Mind the dose.
Mind the dose.
With evidence mounting that radiation exposure from medical scans is a growing public health issue, the Food and Drug Administration is taking action.
The agency says it's got a "three-pronged approach" to reducing unnecessary exposure to X-rays during exams, such as CT scans and angiograms:
- Encourage safe use of medical imaging devices, including stronger safeguards against dangerous doses;
- Help doctors make better decisions by making patient doses easier to see and record in medical files;
- Empower patients with better information and tools to track their doses, such as a personal dose card.
FDA's goal "is to support the benefits associated with medical imaging while minimizing the risks," said a statement quoting Dr. Jeffrey Shuren, director of the agency's Center for Devices and Radiological Health.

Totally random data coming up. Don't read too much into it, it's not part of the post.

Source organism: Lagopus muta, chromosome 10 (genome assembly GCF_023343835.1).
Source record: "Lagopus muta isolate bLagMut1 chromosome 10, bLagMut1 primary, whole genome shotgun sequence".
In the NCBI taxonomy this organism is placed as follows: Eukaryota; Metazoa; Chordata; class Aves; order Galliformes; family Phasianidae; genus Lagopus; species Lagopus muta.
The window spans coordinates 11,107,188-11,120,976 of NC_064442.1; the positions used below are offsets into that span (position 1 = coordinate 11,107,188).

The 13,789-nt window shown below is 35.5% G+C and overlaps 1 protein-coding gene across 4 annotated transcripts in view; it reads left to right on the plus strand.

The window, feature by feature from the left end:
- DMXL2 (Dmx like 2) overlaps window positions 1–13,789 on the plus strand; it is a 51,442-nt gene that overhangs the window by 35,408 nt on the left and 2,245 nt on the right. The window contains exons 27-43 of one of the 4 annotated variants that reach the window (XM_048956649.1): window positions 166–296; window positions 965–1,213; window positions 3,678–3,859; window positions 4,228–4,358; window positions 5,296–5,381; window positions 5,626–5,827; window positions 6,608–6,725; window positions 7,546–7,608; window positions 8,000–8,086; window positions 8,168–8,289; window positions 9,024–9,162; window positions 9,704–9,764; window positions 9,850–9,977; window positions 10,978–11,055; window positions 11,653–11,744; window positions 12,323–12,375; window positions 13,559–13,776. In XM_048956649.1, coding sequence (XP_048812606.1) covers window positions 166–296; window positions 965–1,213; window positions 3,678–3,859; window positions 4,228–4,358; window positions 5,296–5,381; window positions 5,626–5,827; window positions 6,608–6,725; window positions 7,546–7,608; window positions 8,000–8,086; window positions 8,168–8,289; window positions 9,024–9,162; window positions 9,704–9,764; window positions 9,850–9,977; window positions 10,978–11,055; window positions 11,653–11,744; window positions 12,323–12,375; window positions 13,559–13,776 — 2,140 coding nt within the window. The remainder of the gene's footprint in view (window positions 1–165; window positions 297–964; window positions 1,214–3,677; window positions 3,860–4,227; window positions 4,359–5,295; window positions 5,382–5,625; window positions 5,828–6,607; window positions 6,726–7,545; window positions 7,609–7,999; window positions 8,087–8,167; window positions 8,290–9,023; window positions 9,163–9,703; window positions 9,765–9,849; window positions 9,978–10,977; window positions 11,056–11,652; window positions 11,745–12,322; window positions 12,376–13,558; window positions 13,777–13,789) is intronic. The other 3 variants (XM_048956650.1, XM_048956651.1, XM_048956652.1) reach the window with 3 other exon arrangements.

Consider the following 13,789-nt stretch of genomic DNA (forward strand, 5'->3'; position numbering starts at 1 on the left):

Exposure to radiation raises a person's risk of cancer. Over the last 20 years, Americans' radiation doses have almost doubled, mostly due to increases in the use of CT scans, heart stress tests and angiograms.
Reports of equipment-related overdoses in recent months have heightened worries.
You can't have a CT scan with X-rays, but it's possible to make sure the dose is the lowest possible needed for a successful exam. It's also possible to forgo a test or pick an alternative that doesn't involve X-rays, such as ultrasound or MRI.
Last week, the National Institutes of Health said it would take steps to standardize recordkeeping of radiation doses at its own hospital, a move that could set a standard for others to follow.
For more on the FDA's ideas, see this agency white paper.